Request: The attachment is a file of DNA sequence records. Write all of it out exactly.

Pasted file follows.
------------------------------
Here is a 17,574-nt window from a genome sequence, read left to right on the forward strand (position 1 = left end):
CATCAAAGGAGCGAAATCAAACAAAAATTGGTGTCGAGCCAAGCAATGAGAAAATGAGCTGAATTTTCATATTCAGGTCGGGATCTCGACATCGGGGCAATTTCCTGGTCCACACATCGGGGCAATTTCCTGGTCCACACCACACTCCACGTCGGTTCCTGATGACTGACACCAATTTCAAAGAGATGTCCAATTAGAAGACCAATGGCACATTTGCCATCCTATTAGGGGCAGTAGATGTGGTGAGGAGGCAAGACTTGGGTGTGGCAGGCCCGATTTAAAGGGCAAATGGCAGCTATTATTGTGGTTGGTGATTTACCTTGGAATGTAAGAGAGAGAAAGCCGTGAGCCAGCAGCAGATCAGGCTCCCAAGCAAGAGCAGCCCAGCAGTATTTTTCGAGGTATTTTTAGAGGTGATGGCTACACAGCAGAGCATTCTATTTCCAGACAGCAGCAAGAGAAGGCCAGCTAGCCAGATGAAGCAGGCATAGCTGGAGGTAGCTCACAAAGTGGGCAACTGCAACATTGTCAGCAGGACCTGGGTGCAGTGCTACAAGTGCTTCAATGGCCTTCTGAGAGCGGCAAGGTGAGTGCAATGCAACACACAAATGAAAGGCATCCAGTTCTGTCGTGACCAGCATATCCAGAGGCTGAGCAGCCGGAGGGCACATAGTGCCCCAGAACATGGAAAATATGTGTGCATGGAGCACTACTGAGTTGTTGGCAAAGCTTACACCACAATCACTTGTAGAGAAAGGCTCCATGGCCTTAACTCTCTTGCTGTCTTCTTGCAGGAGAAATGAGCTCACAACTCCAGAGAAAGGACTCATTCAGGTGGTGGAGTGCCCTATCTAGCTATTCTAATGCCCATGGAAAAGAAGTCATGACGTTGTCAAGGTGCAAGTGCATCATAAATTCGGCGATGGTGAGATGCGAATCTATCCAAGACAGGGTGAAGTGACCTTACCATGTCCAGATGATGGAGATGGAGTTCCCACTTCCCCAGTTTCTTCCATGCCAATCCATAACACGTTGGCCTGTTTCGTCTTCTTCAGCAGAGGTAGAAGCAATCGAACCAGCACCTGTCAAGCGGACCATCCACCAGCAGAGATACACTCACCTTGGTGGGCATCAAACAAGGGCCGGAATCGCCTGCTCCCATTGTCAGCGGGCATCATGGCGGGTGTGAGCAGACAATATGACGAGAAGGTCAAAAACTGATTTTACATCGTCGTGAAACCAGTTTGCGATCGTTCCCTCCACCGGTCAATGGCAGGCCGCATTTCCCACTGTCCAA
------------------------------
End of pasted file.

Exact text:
Here is a 17,574-nt window from a genome sequence, read left to right on the forward strand (position 1 = left end):
CATCAAAGGAGCGAAATCAAACAAAAATTGGTGTCGAGCCAAGCAATGAGAAAATGAGCTGAATTTTCATATTCAGGTCGGGATCTCGACATCGGGGCAATTTCCTGGTCCACACATCGGGGCAATTTCCTGGTCCACACCACACTCCACGTCGGTTCCTGATGACTGACACCAATTTCAAAGAGATGTCCAATTAGAAGACCAATGGCACATTTGCCATCCTATTAGGGGCAGTAGATGTGGTGAGGAGGCAAGACTTGGGTGTGGCAGGCCCGATTTAAAGGGCAAATGGCAGCTATTATTGTGGTTGGTGATTTACCTTGGAATGTAAGAGAGAGAAAGCCGTGAGCCAGCAGCAGATCAGGCTCCCAAGCAAGAGCAGCCCAGCAGTATTTTTCGAGGTATTTTTAGAGGTGATGGCTACACAGCAGAGCATTCTATTTCCAGACAGCAGCAAGAGAAGGCCAGCTAGCCAGATGAAGCAGGCATAGCTGGAGGTAGCTCACAAAGTGGGCAACTGCAACATTGTCAGCAGGACCTGGGTGCAGTGCTACAAGTGCTTCAATGGCCTTCTGAGAGCGGCAAGGTGAGTGCAATGCAACACACAAATGAAAGGCATCCAGTTCTGTCGTGACCAGCATATCCAGAGGCTGAGCAGCCGGAGGGCACATAGTGCCCCAGAACATGGAAAATATGTGTGCATGGAGCACTACTGAGTTGTTGGCAAAGCTTACACCACAATCACTTGTAGAGAAAGGCTCCATGGCCTTAACTCTCTTGCTGTCTTCTTGCAGGAGAAATGAGCTCACAACTCCAGAGAAAGGACTCATTCAGGTGGTGGAGTGCCCTATCTAGCTATTCTAATGCCCATGGAAAAGAAGTCATGACGTTGTCAAGGTGCAAGTGCATCATAAATTCGGCGATGGTGAGATGCGAATCTATCCAAGACAGGGTGAAGTGACCTTACCATGTCCAGATGATGGAGATGGAGTTCCCACTTCCCCAGTTTCTTCCATGCCAATCCATAACACGTTGGCCTGTTTCGTCTTCTTCAGCAGAGGTAGAAGCAATCGAACCAGCACCTGTCAAGCGGACCATCCACCAGCAGAGATACACTCACCTTGGTGGGCATCAAACAAGGGCCGGAATCGCCTGCTCCCATTGTCAGCGGGCATCATGGCGGGTGTGAGCAGACAATATGACGAGAAGGTCAAAAACTGATTTTACATCGTCGTGAAACCAGTTTGCGATCGTTCCCTCCACCGGTCAATGGCAGGCCGCATTTCCCACTGTCCAA